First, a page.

Christ

Mythology in Films

Indian Mythology, Society, World Mythology 15 Comments

This is a pointer to my talk in the conference on “Literature and Films” at the Film Institute, Pune, on 22 March 2009

CLICK TO OPEN/DOWNLOAD THE PDF PRESENTATION (1.0 Mb)

Mel Gibson’s “The Passion of The Christ” is a mythological film. But he will never call it that. For him, and his audiences, it is a historical film. Never mind the fact that it shows “resurrection” in the end. Never mind the fact that it adds visual elements to it that are not mentioned in the Gospel but does exist in the imagination of the screenplay writer and cinematographer. And so, the Jews look cunning and their king looks gay. Mel Gibson’s anti-semitic and homophobic stance is known to all. This naturally makes his way into his ‘Audio Visual Storytelling’….yet one is told, this is not a mythological. It is history, hence true.

Compare and contrast this with a Bollywood film, “Jai Santoshi Maa” – which does not even attempt to be historical.It tells the story of a woman who is tortured by her sisters-in-law and who is delivered from it by praying to Santoshi…a simple story based on a complex belief in the Karma System. Karma is not explicitly mentioned in the story but is implicit and assumed by the audience who believes in it – the woman is suffering not becuase God hates her but because of her past karma; if she prays to Santoshi, that bad karma is wiped away and happiness will follow. This is not the same as deliverance by the Christ…Christ offers permanent solution to the Original Sin….Santoshi Maa offers temporary relief in a householder’s life….a bhakti pill to deal with karmic chaos.

The Bollywood film is loud and kitsch….a folk play full of bawdy lines and slapstick humor where even the gods are not spared. There are stories here about gods that are not found in any Purana – that the elephant headed god, Ganesha, had a daughter called Santoshi – and yet, no one, not even opportunist politicians, are/were upset with it. And until this film was released in 1975, most of India had not even heard of this goddess. The film, that was as successful as Sholay, was accepted as mythology. It was also accepted as the truth.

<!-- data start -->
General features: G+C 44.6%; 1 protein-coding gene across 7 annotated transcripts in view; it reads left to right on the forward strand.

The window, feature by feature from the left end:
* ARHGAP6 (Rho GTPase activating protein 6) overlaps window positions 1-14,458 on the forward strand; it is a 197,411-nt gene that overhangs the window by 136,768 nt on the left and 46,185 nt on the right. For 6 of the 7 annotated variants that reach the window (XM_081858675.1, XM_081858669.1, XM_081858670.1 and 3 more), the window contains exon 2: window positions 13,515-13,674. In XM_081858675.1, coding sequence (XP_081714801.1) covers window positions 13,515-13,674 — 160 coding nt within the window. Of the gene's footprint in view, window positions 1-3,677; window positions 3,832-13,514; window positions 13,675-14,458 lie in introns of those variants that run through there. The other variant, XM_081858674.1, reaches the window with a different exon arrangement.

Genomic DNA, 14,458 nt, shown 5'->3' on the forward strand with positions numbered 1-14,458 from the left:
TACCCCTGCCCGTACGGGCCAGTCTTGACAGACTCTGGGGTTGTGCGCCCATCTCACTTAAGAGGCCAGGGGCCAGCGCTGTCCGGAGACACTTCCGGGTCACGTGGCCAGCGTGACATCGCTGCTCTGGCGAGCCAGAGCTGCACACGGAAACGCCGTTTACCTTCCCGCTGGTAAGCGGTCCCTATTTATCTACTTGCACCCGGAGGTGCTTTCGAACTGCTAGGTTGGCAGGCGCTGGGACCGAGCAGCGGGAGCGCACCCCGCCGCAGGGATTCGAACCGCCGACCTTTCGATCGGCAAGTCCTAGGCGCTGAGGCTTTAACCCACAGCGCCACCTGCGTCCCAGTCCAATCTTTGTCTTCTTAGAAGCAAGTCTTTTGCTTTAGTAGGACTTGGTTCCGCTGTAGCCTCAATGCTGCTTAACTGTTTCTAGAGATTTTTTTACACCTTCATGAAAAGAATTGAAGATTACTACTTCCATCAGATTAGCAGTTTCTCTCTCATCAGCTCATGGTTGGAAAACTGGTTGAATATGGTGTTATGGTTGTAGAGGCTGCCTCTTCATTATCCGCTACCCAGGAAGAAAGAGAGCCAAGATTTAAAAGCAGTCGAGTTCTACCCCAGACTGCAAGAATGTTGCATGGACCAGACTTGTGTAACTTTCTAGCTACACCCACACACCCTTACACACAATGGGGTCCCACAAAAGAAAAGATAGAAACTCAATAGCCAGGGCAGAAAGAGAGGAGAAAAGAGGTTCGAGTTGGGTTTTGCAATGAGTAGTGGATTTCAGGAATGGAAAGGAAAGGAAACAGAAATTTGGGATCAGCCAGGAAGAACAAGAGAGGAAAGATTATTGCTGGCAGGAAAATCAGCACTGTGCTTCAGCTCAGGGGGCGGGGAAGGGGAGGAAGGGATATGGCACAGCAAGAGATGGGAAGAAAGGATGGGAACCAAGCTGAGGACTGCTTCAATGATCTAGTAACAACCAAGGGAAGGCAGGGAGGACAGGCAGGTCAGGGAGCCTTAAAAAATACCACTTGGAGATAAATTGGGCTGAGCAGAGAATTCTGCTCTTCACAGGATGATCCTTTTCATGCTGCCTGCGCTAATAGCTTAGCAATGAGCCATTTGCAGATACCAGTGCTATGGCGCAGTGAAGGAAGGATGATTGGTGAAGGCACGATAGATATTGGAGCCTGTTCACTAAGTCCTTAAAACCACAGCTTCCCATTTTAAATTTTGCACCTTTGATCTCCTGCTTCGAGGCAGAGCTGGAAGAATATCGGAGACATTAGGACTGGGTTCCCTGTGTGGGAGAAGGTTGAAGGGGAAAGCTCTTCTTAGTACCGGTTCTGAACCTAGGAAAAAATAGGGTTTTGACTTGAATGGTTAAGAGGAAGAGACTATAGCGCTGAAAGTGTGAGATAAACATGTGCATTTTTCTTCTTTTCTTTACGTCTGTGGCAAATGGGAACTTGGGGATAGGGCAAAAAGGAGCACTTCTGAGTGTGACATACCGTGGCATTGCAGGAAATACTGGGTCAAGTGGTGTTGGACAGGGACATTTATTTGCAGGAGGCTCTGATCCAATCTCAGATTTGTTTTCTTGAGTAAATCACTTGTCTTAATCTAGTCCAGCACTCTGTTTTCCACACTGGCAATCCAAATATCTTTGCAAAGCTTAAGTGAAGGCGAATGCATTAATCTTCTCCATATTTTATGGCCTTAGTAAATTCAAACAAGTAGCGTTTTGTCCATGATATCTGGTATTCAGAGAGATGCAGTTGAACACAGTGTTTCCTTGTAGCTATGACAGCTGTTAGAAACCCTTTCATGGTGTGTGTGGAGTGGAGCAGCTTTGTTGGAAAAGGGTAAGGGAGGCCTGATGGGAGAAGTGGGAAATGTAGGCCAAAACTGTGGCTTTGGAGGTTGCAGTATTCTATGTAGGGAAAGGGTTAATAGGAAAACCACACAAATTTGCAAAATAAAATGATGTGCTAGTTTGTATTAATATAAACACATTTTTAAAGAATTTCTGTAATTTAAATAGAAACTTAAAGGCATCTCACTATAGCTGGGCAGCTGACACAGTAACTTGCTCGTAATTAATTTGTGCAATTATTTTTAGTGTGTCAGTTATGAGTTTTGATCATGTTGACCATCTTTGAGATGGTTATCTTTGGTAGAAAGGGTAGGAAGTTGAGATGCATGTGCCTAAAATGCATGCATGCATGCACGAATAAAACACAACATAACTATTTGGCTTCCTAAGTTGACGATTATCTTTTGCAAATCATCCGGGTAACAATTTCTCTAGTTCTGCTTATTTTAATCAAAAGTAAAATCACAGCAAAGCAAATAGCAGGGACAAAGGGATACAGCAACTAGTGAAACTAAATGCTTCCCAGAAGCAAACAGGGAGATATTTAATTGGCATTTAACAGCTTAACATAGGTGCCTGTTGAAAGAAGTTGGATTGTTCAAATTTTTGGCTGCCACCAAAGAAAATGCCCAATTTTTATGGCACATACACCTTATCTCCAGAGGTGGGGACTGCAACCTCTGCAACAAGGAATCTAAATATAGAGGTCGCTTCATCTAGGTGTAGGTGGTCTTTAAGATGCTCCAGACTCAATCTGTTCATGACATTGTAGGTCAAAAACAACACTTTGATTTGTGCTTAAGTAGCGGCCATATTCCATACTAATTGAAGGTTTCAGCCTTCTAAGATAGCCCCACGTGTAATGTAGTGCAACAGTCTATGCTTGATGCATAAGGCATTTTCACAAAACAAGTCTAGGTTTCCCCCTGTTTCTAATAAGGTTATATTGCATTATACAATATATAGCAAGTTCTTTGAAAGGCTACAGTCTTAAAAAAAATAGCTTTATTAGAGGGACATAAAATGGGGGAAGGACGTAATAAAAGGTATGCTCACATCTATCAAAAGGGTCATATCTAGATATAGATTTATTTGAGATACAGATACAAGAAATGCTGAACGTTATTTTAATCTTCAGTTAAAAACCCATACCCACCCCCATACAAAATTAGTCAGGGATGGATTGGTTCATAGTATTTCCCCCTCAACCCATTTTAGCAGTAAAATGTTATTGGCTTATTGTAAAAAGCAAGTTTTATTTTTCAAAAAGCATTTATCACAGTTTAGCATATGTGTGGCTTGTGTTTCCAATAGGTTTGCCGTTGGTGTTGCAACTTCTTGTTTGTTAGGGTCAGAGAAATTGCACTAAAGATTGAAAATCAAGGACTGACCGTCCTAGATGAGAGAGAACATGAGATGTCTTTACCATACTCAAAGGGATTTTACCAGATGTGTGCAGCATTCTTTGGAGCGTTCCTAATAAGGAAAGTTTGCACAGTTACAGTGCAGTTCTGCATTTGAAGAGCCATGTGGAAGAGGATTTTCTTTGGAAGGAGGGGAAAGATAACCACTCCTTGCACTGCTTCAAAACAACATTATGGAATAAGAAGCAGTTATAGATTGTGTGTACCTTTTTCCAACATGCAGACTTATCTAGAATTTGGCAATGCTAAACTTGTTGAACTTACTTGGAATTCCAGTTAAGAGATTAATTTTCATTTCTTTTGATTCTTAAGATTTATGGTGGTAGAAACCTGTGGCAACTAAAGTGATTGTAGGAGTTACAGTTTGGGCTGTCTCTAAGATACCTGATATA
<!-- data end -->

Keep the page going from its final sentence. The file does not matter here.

Mythology is truth. Subjective truth. Truth of a people, of a culture, of a community. Truth that is believed, regardless of evidence.

The Mythology of Christianity (as well as Judaism and Islam) is firmly placed within history – history is part of the mythological script, the fallout of what happened in Eden when God kicked Adam and Eve out for the Original Sin of Transgression. Had that event, described in the Genesis, not happened, there would be no role for Prophets, there would be no need for the idea of deliverance, no need for the Christ.

The Mythology of Hinduism is rather different. There are divine tales that are not bound by history or geography, time or space. They exist everywehre all the time. The story of Santoshi, for example. Then there is human history going through cycles, where events occur again and again, as if on a merry-go-round.

“The Passion of The Christ” deals with LINEAR mythology – where there is one life to repair damage done by the Original Sin. “Jai Santoshi Maa” deals with CYCLICAL mythology – where one has many lives to repair the damage done by past Karmas. Yet globally, the former is seen as religious history and the latter is seen as religious mythology….this reveals a poor understanding of religion and faith, where one’s faith is beleived to be true (read, History) and the other’s faith is false (read, Mythology)

  • usha

    Mr.Devdutt,
    you, who are always clear in your ideas and presentation , have failed in this piece. What do you wish to convey is not clear– is our mythology wrong? Our believe system is comlicated and many-layered. It cannot be summarily disposed off like this. Moreover, there are a number of grammatical and other errors.
    I, a retired prof, understand your abilities to discuss our myths and tales but do not be perfunctory, please.

    • Prabal

      Usha ji,
      I think you understood the article in a way it was not intended to be. You can read it again and see what you feel.

  • usha

    One more thing: Have you read A.K.Ramanujan’s discussion on context-free and context-sensitive cultures? Ours is a context-sensitive culture and so the cyclical mythology.

  • usha

    Mr. Devdutt,
    I was a little harsh in my comment above. Sorry. On re-reading your piece, I could get the feel of it. In fact, there has been so much Hindu-bashing of late that I immediately spring up to its defence,almost blindly; Lose my reason, my cool and my rationality. That’s enough in my defence. you will understand.
    I saw the power-point presentation also. And I appreciate your approach and in-depth knowledge.
    Continue, we want people like you — like Swami vivekananda

  • Rajat

    ” bhakti pill to deal with karmic chaos ” :)

    ” Take a dip in Ganga and you will be free from all of your sin ”